N.H. 11th in DUIs in U.S.
A new study shows the Granite State ranks 11th in most driving under the influence arrests in America, with 357.84 arrests per 100,000 residents. The national average is 309.8 arrests per 100,000 people.
Since 2007, only two states (Delaware and North Dakota) have seen an increase in DUIs. However, Drunk driving kills more people than murder, rape, aggravated assault and burglary combined and still accounts for one-third of all traffic accidents.
As you read this today, 30 people in the U.S. will be killed in traffic accidents caused by drinking and driving. That amounts to one death every 48 minutes. While rates of deaths and arrests related to driving under the influence have fallen, driving while intoxicated still causes almost one-third of all traffic fatalities in the United States
And despite widespread public understanding that driving under the influence is incredibly dangerous – a 2018 survey found that a higher percentage of American drivers said they were very concerned about drunk driving than about violent crime, gun control or unemployment.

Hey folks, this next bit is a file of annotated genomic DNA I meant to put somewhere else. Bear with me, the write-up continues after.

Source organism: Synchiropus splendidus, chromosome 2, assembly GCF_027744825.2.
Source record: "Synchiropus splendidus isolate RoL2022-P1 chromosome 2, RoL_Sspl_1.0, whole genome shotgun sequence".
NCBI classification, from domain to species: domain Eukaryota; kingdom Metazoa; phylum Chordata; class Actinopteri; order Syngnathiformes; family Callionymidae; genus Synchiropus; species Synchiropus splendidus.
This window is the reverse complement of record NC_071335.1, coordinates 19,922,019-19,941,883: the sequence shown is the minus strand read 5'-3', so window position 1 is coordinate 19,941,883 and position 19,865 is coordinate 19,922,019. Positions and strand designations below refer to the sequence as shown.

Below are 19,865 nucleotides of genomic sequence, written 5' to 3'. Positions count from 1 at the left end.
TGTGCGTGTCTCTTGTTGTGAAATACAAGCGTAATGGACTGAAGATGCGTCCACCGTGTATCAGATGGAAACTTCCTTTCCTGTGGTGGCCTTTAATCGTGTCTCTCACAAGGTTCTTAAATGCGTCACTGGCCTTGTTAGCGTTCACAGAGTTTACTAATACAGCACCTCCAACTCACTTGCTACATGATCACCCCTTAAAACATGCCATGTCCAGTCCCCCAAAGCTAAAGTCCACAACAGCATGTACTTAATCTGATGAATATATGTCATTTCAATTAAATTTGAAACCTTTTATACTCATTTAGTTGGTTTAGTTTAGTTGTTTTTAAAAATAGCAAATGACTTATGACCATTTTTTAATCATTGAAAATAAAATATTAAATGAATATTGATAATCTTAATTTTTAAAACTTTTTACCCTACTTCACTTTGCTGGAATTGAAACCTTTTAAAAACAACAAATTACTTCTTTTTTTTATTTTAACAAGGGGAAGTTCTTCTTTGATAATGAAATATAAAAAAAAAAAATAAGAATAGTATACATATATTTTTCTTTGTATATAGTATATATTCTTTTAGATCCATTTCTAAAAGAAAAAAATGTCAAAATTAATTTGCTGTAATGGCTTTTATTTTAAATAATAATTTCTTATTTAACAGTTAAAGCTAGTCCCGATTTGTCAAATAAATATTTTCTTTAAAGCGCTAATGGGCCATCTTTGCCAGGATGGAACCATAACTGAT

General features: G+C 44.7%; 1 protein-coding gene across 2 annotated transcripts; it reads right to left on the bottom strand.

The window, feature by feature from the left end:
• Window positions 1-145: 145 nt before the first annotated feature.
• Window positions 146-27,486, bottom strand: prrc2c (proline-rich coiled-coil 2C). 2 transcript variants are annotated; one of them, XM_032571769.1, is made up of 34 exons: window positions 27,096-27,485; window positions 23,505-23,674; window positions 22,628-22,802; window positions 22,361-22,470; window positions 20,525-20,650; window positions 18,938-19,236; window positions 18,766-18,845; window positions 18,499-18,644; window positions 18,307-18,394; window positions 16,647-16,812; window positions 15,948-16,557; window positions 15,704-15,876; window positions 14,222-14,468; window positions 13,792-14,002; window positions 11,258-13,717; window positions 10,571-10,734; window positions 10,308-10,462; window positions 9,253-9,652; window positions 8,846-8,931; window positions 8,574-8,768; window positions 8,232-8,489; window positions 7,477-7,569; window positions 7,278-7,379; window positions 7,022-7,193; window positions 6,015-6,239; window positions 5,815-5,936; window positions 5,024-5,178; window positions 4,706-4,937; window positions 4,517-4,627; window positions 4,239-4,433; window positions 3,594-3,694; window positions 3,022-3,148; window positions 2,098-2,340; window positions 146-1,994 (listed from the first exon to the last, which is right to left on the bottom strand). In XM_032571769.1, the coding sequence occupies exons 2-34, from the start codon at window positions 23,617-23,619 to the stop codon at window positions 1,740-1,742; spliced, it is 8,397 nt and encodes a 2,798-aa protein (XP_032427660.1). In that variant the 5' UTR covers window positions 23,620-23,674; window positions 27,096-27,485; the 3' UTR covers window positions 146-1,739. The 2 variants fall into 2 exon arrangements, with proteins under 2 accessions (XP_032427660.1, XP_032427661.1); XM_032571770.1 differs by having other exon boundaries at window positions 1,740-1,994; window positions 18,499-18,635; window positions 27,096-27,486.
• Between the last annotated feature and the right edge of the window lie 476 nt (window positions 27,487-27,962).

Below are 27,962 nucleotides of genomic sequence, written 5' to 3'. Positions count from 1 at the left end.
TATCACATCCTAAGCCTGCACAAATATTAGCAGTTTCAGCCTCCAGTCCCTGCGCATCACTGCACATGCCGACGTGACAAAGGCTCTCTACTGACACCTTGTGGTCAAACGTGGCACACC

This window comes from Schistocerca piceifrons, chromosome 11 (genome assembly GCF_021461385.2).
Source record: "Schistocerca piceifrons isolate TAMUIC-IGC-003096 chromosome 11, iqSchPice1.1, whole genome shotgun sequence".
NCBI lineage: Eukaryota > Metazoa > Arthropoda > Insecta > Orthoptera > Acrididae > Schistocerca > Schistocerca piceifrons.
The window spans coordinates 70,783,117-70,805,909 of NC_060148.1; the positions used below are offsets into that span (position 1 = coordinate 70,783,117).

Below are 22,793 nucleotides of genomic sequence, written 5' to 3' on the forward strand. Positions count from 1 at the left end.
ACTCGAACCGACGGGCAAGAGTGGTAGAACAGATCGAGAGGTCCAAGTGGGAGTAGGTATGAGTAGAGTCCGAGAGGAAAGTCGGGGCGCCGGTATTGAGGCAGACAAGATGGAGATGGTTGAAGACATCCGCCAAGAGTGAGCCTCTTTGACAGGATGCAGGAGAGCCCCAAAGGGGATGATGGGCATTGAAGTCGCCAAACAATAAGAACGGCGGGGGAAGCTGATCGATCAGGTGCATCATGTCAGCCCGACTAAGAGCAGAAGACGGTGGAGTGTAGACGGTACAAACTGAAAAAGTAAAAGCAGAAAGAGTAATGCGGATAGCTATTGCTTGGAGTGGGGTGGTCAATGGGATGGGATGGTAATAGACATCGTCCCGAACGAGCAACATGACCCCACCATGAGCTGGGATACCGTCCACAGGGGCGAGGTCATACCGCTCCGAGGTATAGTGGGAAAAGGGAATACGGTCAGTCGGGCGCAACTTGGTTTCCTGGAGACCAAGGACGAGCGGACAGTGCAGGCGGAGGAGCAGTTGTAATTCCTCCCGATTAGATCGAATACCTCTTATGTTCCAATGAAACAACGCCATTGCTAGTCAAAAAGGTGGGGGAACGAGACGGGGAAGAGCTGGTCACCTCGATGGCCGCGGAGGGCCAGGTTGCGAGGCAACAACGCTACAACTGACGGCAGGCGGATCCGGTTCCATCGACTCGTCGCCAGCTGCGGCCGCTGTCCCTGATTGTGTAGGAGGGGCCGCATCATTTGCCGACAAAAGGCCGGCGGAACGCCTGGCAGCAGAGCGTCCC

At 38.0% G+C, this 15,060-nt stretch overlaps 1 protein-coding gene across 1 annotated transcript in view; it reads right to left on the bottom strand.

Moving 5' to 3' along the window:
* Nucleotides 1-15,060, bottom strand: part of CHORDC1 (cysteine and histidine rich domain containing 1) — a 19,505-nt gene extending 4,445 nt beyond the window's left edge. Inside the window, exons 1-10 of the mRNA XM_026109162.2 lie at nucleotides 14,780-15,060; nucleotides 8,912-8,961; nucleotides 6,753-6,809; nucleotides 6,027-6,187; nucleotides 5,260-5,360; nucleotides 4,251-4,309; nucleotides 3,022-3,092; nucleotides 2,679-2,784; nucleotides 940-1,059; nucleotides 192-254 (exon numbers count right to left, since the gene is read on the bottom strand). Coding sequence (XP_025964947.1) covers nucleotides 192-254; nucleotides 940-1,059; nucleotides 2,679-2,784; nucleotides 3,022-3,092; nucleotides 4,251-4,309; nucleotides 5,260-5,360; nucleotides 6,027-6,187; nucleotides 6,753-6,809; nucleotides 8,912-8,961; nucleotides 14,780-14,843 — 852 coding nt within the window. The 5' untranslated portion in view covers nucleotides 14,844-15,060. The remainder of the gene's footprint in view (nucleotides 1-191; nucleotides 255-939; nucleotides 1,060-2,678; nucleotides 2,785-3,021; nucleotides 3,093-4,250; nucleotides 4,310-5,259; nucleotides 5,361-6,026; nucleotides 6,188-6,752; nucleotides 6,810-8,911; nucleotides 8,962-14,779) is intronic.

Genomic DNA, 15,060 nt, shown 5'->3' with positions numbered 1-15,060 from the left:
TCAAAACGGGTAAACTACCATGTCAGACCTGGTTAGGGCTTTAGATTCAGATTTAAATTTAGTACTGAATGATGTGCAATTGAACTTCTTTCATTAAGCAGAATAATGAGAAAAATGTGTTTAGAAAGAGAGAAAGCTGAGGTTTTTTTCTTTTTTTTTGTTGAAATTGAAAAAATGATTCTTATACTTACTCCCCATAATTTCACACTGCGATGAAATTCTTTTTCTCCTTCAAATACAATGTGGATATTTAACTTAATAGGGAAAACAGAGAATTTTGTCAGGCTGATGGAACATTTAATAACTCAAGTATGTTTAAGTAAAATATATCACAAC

Historically, the arrest rate in rural areas for drunk driving has always been higher. Right now, that number is 585.6 per 100,000 residents. (Suburbs, 324.1 and Urban counties, 350.3.)
Amherst Police department Captain Mark Reams said DWI offenses in his jurisdiction have remained steady for four years.
“In 2018, there were 62; 2017 there were 45; 2016, there were 60; and in 2015 there were 62,” he said. “Most of our DWI arrests occur on one of the two major state roads, 101A or 101 through town. But they do happen elsewhere.”
He added that roughly 2/3 or 66% of DWI and drug-related arrests occur on those two major corridors.
In New Hampshire, since 2007, DUI’s in New Hampshire have decreased by 19.2%. (Nebraska has seen the largest decrease in the U.S. of 95.1% during this period.)
Twenty-six percent of traffic fatalities in New Hampshire include a drunk driver. D.C. was highest with 51% and Utah was the lowest at just 19%.
The ten states with the most DUIs: South Dakota (938.75 per 100,000 people), North Dakota (836.39), Wyoming (561.53), Maine (436.78), Colorado (422.03), Alaska (419.31), Hawaii (418.06), Montana (413.52), Wisconsin (406.2) and Vermont (392.84)
Perhaps the most famous anti-drunk driving slogan, “Friends Don’t Let Friends Drive Drunk,” launched in 1983 and is still used today, and it’s clear the slogan has largely been a success: Since 1985, just two after the slogan’s introduction, the percentage of crash deaths involving alcohol-impaired drivers had fallen from 41% to 29%.